Upgrading on Northwest

Reader Les took me up on my offer yesterday to explain specifics about upgrades. He wrote:

    Thanks for your wonderful site. I really look forward to seeing it every morning.

    Any specific Northwest suggestions?

Hi Les,

Thanks for the compliment.

Tell me where you fly to and how many miles a year you fly and I’ll make some specific suggestions.

In the meantime, I’ll say that Northwest really has an outstanding frequent flyer program. Their first class doesn’t really compare to some of the other airlines, but the loyalty program is really great.

The best way to get upgrades on domestic flights with Northwest is to be an elite — fly more than 25,000 miles. Even Northwest Silver (25k/yr) flyers have a really good upgrade percentage — especially out of DC (ed- I surmised the writer was from DC from his email address)(it would be harder living in Detroit or Minneapolis).

I know of one local Northwest silver who has about an 80% upgrade percentage. She flies mostly midday flights, though. It’s always best to avoid flights between 7 and 9 am and 5 to 7 pm which are peak business travel times and are going to attract the greatest number of very frequent flyers with higher status.

International upgrades on Northwest are much harder to come by. You need to use miles to upgrade — and you can only upgrade on “M” fares or higher (just below full fare). For instance, I just helped someone confirm upgrades all the way to Manila. The lowest priced flight was $1500 (higher than usual because the trip was over 30 days). The M fare was $2300. The full fare ticket was $2980. So you pay a premium and you pay miles to upgrade internationally on Northwest.

You can also upgrade domestically with miles — but no longer on the very lowest fares unless you’re an elite flyer. The good thing about mileage upgrades is that they’re confirmable at the time of booking if space is available, so you don’t have to wait until a few days before the flight (the “elite window”) to find out if you’re going to fly in first class.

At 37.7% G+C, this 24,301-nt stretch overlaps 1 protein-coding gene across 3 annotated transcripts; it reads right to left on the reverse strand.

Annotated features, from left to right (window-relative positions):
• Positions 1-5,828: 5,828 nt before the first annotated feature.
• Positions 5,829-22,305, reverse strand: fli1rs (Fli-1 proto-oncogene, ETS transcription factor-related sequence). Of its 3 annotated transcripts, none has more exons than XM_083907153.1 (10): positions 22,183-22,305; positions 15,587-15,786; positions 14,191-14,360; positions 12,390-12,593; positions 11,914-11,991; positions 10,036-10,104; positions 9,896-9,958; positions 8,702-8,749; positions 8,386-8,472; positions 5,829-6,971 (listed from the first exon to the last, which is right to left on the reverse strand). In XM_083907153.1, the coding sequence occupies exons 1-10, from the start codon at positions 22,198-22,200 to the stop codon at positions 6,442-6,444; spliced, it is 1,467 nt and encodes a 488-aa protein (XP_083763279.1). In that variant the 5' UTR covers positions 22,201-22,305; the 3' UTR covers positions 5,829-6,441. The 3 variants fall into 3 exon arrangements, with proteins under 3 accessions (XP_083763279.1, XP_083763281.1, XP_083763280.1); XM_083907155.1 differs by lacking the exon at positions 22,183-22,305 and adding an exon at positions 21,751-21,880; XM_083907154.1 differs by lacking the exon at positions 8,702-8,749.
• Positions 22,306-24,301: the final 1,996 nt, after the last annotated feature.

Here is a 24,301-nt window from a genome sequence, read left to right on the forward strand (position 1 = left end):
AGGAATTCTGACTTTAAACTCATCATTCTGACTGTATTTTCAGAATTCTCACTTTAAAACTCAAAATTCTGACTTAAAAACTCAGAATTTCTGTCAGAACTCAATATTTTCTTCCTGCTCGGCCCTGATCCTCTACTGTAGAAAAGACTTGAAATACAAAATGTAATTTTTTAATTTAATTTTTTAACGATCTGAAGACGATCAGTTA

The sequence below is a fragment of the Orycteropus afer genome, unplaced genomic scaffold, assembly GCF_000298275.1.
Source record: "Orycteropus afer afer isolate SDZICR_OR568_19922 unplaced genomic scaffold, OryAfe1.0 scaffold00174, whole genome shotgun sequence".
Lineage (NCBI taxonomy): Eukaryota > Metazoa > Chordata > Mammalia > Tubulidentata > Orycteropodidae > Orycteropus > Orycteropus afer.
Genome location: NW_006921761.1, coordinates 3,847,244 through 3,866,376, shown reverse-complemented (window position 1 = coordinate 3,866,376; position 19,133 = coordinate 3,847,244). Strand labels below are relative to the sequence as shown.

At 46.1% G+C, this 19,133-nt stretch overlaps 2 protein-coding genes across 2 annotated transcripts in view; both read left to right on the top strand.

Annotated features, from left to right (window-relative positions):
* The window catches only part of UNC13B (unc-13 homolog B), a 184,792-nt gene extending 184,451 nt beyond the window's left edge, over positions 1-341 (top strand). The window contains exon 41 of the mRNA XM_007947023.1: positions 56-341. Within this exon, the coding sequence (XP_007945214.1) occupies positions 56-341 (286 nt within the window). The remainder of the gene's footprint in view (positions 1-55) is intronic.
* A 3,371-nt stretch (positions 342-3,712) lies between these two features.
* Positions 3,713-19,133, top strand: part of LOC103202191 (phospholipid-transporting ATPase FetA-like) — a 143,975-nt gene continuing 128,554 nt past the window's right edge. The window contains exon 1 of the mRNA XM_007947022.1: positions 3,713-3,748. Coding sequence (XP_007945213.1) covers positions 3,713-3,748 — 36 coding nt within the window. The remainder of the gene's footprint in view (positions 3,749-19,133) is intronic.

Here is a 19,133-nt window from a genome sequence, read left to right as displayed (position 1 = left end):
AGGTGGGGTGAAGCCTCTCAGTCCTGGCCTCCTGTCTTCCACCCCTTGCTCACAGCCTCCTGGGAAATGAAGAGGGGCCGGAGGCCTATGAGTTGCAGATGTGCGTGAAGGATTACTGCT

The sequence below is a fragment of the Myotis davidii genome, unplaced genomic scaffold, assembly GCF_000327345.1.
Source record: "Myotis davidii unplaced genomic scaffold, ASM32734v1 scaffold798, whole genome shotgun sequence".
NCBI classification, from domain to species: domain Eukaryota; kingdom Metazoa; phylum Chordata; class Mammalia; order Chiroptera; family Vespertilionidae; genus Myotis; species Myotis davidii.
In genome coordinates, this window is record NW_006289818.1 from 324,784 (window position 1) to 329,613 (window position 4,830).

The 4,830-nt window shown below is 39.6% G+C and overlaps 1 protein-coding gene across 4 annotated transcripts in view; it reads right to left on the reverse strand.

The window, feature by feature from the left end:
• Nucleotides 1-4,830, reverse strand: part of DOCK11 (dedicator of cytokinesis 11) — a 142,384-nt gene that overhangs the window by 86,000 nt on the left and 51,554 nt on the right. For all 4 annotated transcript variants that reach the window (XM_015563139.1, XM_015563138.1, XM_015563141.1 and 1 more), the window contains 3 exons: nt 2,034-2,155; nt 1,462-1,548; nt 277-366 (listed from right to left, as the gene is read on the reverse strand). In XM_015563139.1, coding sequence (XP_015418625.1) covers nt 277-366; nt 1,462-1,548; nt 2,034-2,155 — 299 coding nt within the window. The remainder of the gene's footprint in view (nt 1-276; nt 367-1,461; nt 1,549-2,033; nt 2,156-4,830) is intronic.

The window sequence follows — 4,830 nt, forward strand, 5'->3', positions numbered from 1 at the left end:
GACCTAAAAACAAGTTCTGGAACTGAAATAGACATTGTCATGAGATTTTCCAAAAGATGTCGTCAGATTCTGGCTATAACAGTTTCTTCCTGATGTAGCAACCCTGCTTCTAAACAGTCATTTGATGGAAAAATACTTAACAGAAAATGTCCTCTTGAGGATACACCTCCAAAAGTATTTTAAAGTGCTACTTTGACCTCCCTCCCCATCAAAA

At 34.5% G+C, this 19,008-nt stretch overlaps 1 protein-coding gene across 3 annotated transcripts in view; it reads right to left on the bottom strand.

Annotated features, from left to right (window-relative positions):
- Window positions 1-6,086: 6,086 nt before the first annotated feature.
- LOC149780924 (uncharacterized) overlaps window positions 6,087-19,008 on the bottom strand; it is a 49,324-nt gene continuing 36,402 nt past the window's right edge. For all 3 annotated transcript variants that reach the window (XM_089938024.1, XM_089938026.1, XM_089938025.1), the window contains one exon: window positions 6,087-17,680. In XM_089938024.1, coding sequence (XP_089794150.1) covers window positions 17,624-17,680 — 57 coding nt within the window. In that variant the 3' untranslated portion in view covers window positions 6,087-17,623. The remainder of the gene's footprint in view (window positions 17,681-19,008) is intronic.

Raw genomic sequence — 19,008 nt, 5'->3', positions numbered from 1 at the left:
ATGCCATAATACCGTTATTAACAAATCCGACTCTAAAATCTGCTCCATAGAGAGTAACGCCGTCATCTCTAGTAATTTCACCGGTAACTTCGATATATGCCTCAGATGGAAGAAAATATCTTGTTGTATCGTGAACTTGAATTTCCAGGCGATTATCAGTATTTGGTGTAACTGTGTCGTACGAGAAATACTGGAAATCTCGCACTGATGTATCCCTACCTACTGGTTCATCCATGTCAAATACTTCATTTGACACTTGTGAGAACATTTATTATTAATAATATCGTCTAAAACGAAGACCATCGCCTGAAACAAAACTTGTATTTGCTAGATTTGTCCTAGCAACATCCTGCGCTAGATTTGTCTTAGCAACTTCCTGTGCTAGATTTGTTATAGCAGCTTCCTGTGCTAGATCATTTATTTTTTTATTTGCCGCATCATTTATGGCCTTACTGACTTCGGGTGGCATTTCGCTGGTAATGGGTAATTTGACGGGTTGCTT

What if you don’t fly Northwest 25,000 miles a year, since that really is the best way to upgrade?

Make sure that you give your Northwest frequent flyer number any time you travel on Northwest, Continental, Delta, Alaska, KLM (and their other partners). The aforementioned airlines all offer Northwest elite mileage credit. And if you’re still a little short, consider a mileage run. Take an extra trip purely for the purpose of qualifying for elite status. I recently saw a fare of under $200 on Continental from Washington National airport to Los Angeles and back that didn’t even require an overnight stay. You could do it in one day and sleep in your own bed and rack up about 5000 qualifying miles. $200 strikes me as worth it to get first class checkin on all your flights and upgrades on a large percentage of them.

Finally, Northwest does offer paid day of departure upgrades on some flights when space is available. A colleague who isn’t a Northwest elite was checking in online for a flight a couple weeks back and the website asked him if he’d like to pay $35 to sit in first class. Worked for him!

Of course you can’t ever bank on such an offer because anyone else (with status, miles, etc.) takes priority for being offered that first class seat. But it can still work out.

Let me know if I can explain more.



Update: A reader emails a slight correction to my post on Northwest upgrade policies.

    You had a great breakdown of NW’s upgrade policies, but one minor

    M fares are only upgradeable to Asia, excluding China and Hong Kong.
    Otherwise it’s Y/B fares only that are upgradeable.

Thanks, Steve!

About Gary Leff

Gary Leff is one of the foremost experts in the field of miles, points, and frequent business travel - a topic he has covered since 2002. Co-founder of frequent flyer community InsideFlyer.com, emcee of the Freddie Awards, and named one of the "World's Top Travel Experts" by Conde' Nast Traveler (2010-Present) Gary has been a guest on most major news media, profiled in several top print publications, and published broadly on the topic of consumer loyalty. More About Gary »

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